Month: January 2016

I left my stomach in San Francisco

Awhile back, I swore to myself that traveling decisions would be made based on one of, or some combination of, three things:

  1. good friends living there
  2. good food living there
  3. good music happening there

So, when I found myself with a $200 and something flight credit from Southwest that had to be used by the end of March, I went looking for someplace I could visit on my days off this week (Sunday through most of Wednesday). I ultimately landed on San Francisco because A) I love that place with all my heart and for the longest time it’s only been the astronomical cost of living that has kept me from moving there, 2) My good friend R lives about 2 hours south of there and he’s always up for an adventure, and c) One of my favorite Indian food restaurants is there and their Groupon meant I could afford to eat there without blowing my entire Minuscule Because I Only Make $11 an Hour food budget for the day.

The Universe gave me its first indication that this trip was going to be pretty great before I even got on the plane.

A LITTLE BACKSTORY: At the beginning of January, we had a big clothing swap at the club where I work. A bunch of the performers, staff, and their friends brought so many clothes, shoes, accessories, and beauty products that it filled the entire theatre. No lies. At said clothing swap, I picked up a backpack that was perfect for overnight trips, days when I’d be doing bloggy stuff outside of my home, etc. I didn’t examine it too closely, other than to make sure there was nothing wrong with it that I couldn’t fix. This is the backpack I brought with me on this trip. I work with burlesque performers. These lovely people are sparkly and glittery because, well, glitter is just as much an every performance (and for a few, every day) accessory as a watch or earrings or a purse might be. It’s everywhere, all the time.

So, I get up to security, pull my phone out from a side pocket on the backpack to get to my electronic boarding pass, and along with it comes this absolute shower of gold glitter. Apparently, the very pocket in which I’d stashed my phone was the pocket where the backpack’s previous owner had stashed their sparkles.


The big, burly TSA agent who was about to inspect my ID and whatnot had his head turned to talk to someone and didn’t notice that his left shoulder and part of his back were now… umm… much more fabulous than before. I didn’t tell him. He handed my stuff back, said, “Have a good trip,” and I walked away with absolutely no remorse. He was in for a magical afternoon, and there’s no shame involved with that.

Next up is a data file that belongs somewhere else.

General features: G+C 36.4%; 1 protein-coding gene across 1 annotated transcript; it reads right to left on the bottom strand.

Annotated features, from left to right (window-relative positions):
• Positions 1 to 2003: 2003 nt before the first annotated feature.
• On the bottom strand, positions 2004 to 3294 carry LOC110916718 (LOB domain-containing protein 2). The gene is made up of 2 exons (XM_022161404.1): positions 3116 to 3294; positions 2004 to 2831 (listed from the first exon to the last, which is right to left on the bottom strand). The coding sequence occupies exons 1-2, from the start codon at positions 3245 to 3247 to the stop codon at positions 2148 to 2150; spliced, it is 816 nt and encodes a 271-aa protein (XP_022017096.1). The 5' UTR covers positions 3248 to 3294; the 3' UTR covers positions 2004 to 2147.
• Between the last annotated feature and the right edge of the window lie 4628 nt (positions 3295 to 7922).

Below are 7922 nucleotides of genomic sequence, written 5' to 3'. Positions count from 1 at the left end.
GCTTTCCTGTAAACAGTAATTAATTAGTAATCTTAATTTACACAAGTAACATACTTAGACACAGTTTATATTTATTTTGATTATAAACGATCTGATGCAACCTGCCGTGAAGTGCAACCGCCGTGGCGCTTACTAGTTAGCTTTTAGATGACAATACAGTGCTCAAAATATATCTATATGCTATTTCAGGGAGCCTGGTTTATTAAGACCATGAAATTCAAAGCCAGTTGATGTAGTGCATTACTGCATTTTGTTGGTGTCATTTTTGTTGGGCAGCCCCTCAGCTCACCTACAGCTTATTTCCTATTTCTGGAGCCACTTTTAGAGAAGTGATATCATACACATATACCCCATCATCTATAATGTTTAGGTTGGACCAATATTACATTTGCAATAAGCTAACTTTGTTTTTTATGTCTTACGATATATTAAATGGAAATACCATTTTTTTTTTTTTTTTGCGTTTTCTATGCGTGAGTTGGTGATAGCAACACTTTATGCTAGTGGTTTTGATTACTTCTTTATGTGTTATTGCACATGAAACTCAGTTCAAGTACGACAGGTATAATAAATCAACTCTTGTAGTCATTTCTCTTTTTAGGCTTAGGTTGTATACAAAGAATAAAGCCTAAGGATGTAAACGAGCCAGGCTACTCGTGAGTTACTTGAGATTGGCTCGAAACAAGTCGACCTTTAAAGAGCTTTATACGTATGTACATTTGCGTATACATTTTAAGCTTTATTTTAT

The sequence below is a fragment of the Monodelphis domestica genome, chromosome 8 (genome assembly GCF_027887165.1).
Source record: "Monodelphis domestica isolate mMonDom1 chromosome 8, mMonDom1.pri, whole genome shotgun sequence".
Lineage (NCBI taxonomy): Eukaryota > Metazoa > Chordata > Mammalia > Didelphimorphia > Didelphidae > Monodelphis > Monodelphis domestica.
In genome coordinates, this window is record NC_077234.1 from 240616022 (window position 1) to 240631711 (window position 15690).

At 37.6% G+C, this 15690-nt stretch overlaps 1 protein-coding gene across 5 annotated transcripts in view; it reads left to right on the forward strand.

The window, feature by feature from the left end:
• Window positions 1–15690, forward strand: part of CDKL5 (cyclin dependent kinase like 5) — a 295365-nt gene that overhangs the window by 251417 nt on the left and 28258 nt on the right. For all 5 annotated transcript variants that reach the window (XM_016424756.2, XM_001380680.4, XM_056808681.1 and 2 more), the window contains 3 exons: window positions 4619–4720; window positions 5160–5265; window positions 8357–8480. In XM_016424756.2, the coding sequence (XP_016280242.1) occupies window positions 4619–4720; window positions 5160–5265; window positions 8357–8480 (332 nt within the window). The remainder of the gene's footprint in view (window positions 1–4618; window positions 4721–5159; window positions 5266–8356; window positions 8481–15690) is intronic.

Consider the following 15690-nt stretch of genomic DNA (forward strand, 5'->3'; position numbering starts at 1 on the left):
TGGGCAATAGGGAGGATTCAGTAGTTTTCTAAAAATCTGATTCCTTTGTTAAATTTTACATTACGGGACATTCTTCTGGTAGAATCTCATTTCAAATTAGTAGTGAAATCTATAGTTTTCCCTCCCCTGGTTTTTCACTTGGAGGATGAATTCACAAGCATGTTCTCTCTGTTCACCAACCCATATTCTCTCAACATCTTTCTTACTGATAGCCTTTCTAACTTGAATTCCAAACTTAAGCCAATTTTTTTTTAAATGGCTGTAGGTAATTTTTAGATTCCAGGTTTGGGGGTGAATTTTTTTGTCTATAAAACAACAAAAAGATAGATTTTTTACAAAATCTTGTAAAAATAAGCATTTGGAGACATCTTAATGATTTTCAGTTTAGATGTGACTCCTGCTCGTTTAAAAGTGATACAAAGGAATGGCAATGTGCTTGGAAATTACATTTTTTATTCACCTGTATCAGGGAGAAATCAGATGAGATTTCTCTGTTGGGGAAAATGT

The flight was fine, and I landed in San Jose where my friend picked me up and immediately took me to a pizza joint in nearby Campbell to have lunch and watch the Broncos game. The sweet potato fries were excellent. The pizza was… edible. It was a fun place to watch the game. But, this was a side trip and not part of any sort of planned food adventure, so let’s move on.

Day 2… We went to lunch at a place I love that is not accessible in Denver, and that’s a very good thing– InNOut. I eat at this place maybe once every five years, so I went full throttle. Double-double cheeseburger and fries, Animal Styled to within an inch of ridiculousness. I could not finish, but boy, oh, boy was that delicious!


We hit up a little used book store called Yesterday’s Books, where I picked up a book about the history of caviar. I am constantly surprised by exactly how big of a food nerd I can be. I’m totally sucked in… it’s got political intrigue, environmental crime, smuggling… I’ll do a little review/book report for you when I’m done reading it, but I seriously had no idea the world of caviar production was so dark and twisty!

Next door to the bookstore was a pub called P. Wexfords, so we stopped for a pint. I had a pilsner from Dust Bowl (a local brewery) called Hobo. Good stuff! It was a little maltier than most pilsners, but I like malty beers so I could dig it. I really didn’t expect to find a place like this, with a legit beer list and a solid food menu, in the middle of the Central Valley ‘burbs, but it’s now one of my “must visit” places when I go see my buddy again.


Plus, they play this awesome Pandora radio station called 80’s Throwback-90’s Comeback that is absolutely brilliant.

Dinner was at a cool little pho joint near downtown Modesto called Phoenix Noodle House. I had the #1 bowl with ALLLL the animals in it. It had shaved ribeye, shaved flank steak, tripe, and tendon, perfectly cooked noodles and the most beautiful broth.


Day 3, we hopped on the train into San Francisco. To build up a good appetite for lunch, we hiked up Powell Street from Union Square and through Chinatown. There are lots of great areas of San Francisco, but Chinatown will always have a special place in my heart. The food, from the fresh veg/fruit/fish stalls to the restaurants; the culture; and the just overall vibe makes me happy every time I wander through there. There’s just so much life! It’s definitely one of those places where you don’t ask what it is, you just eat it and let it be delicious. As we were headed down the hill toward Columbus Street, I caught the scent of something kinda funky and delicious… and discovered that someone in one of the apartments above was drying meat on a coat hanger in their window. It took everything I had not to go knock on their door and ask questions.


When we finally got to lunch, it did not disappoint. I had a Groupon, $10 for $25 worth of food, from Kennedy’s Irish Pub and Curry House. We’d been there a couple of years ago, with almost the same Groupon, and loved the curry so much there was no question we had to go back. This place is such a trip! It’s an Irish pub if you walk in the front door, but if you come in through the patio in the back, it’s an Indian curry house. They have some $10.95 lunch specials that include an entree (I had the goat), lentil soup, a vegetable side, a generous stack of naan plus a huge piece of papadam, and a little cup of sweet rice pudding with cashews for dessert.